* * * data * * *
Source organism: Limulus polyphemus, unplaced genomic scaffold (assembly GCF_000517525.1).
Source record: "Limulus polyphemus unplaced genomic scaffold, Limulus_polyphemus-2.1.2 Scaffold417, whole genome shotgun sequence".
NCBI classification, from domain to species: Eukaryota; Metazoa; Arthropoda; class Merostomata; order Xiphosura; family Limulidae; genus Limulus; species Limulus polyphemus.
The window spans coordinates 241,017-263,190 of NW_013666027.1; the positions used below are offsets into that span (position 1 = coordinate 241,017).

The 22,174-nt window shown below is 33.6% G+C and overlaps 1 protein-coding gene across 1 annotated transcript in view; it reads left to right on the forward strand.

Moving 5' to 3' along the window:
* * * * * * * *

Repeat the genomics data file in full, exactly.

Source organism: Limulus polyphemus, unplaced genomic scaffold (assembly GCF_000517525.1).
Source record: "Limulus polyphemus unplaced genomic scaffold, Limulus_polyphemus-2.1.2 Scaffold417, whole genome shotgun sequence".
NCBI classification, from domain to species: Eukaryota; Metazoa; Arthropoda; class Merostomata; order Xiphosura; family Limulidae; genus Limulus; species Limulus polyphemus.
The window spans coordinates 241,017-263,190 of NW_013666027.1; the positions used below are offsets into that span (position 1 = coordinate 241,017).

The 22,174-nt window shown below is 33.6% G+C and overlaps 1 protein-coding gene across 1 annotated transcript in view; it reads left to right on the forward strand.

Moving 5' to 3' along the window: